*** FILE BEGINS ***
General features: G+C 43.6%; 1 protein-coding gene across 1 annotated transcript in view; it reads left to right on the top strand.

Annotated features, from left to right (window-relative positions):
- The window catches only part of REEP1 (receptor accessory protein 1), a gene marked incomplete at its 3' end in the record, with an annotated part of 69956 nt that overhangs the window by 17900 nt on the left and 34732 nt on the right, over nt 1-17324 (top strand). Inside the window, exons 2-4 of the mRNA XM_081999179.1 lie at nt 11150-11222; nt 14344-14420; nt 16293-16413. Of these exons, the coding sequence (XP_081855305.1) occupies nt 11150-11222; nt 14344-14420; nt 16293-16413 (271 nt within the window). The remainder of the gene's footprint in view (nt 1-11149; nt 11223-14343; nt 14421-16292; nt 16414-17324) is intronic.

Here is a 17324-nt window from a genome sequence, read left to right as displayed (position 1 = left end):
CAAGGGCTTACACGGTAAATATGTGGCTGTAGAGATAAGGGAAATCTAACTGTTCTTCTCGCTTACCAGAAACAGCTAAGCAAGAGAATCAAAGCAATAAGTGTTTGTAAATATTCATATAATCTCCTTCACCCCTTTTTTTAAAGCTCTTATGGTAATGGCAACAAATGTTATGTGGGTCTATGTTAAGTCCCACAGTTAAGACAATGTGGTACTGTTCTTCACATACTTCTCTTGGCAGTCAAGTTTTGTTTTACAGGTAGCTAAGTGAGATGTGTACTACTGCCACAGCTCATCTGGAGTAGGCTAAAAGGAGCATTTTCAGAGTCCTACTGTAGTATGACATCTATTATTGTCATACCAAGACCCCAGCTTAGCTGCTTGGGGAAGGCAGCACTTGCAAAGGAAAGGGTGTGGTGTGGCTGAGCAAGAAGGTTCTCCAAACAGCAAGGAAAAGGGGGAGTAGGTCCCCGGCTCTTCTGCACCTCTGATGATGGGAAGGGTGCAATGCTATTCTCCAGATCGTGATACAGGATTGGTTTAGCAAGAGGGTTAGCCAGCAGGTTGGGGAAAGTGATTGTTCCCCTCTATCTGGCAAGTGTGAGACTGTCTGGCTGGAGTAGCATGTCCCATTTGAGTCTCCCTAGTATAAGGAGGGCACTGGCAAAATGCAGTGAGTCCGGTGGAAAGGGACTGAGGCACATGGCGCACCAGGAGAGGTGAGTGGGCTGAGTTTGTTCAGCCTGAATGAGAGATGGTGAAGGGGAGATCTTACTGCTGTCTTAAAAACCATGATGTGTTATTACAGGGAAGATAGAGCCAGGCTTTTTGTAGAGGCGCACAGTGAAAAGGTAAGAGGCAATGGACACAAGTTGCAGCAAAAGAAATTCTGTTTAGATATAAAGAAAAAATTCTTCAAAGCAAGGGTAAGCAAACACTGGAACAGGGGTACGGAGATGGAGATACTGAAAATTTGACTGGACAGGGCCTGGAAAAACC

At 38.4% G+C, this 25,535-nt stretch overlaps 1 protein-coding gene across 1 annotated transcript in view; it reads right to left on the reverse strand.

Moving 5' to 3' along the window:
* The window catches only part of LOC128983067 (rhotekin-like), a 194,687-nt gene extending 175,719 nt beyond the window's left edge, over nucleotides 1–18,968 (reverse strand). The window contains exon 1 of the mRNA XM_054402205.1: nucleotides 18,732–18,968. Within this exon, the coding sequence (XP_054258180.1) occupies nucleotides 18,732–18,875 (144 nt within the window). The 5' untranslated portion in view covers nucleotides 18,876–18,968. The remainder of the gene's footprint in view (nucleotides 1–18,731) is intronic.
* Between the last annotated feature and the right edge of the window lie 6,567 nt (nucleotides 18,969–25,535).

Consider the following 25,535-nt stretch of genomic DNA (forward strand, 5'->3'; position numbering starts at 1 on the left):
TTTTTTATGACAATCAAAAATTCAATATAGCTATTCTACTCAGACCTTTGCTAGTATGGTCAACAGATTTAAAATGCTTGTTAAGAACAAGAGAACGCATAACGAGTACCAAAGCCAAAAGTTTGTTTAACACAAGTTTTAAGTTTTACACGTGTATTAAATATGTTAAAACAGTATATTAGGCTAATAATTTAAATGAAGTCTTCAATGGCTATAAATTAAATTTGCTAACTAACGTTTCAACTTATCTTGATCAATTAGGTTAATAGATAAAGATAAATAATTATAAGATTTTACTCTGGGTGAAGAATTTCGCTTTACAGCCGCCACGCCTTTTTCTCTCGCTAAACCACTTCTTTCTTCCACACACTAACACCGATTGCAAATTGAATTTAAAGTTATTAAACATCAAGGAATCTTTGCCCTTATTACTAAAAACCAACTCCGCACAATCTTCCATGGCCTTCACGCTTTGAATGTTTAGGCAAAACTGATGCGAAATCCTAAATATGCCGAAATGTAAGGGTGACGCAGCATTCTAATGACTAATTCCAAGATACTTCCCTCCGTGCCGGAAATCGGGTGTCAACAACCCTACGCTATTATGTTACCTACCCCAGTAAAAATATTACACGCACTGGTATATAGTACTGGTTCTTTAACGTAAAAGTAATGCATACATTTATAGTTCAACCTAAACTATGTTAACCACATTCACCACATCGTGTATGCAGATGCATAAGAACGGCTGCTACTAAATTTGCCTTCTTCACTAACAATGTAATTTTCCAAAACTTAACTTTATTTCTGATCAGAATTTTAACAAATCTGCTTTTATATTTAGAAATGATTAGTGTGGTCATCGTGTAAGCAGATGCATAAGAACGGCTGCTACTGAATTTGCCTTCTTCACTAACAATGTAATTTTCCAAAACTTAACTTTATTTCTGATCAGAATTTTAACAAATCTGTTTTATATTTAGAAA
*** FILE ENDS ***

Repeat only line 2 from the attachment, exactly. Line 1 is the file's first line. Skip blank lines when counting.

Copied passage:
Annotated features, from left to right (window-relative positions):